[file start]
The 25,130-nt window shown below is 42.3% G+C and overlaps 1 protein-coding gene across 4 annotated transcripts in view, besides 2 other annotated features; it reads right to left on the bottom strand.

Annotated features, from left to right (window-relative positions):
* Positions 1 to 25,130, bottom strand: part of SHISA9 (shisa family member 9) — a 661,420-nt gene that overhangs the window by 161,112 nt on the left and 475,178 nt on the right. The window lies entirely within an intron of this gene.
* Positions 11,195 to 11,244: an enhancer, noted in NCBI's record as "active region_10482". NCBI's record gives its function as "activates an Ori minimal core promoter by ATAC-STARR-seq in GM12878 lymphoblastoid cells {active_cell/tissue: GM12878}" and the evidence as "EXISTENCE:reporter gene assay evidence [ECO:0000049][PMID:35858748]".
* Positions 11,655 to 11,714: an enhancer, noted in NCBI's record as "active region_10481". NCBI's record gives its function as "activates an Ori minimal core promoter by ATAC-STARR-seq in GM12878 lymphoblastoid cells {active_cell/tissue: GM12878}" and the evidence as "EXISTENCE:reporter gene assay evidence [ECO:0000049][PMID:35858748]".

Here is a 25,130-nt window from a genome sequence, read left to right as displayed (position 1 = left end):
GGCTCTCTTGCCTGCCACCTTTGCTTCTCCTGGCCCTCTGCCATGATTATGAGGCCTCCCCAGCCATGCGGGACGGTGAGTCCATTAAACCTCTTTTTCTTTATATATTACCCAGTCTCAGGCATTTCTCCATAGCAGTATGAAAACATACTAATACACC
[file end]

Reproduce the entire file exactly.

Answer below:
The 25,130-nt window shown below is 42.3% G+C and overlaps 1 protein-coding gene across 4 annotated transcripts in view, besides 2 other annotated features; it reads right to left on the bottom strand.

Annotated features, from left to right (window-relative positions):
* Positions 1 to 25,130, bottom strand: part of SHISA9 (shisa family member 9) — a 661,420-nt gene that overhangs the window by 161,112 nt on the left and 475,178 nt on the right. The window lies entirely within an intron of this gene.
* Positions 11,195 to 11,244: an enhancer, noted in NCBI's record as "active region_10482". NCBI's record gives its function as "activates an Ori minimal core promoter by ATAC-STARR-seq in GM12878 lymphoblastoid cells {active_cell/tissue: GM12878}" and the evidence as "EXISTENCE:reporter gene assay evidence [ECO:0000049][PMID:35858748]".
* Positions 11,655 to 11,714: an enhancer, noted in NCBI's record as "active region_10481". NCBI's record gives its function as "activates an Ori minimal core promoter by ATAC-STARR-seq in GM12878 lymphoblastoid cells {active_cell/tissue: GM12878}" and the evidence as "EXISTENCE:reporter gene assay evidence [ECO:0000049][PMID:35858748]".

Here is a 25,130-nt window from a genome sequence, read left to right as displayed (position 1 = left end):
GGCTCTCTTGCCTGCCACCTTTGCTTCTCCTGGCCCTCTGCCATGATTATGAGGCCTCCCCAGCCATGCGGGACGGTGAGTCCATTAAACCTCTTTTTCTTTATATATTACCCAGTCTCAGGCATTTCTCCATAGCAGTATGAAAACATACTAATACACC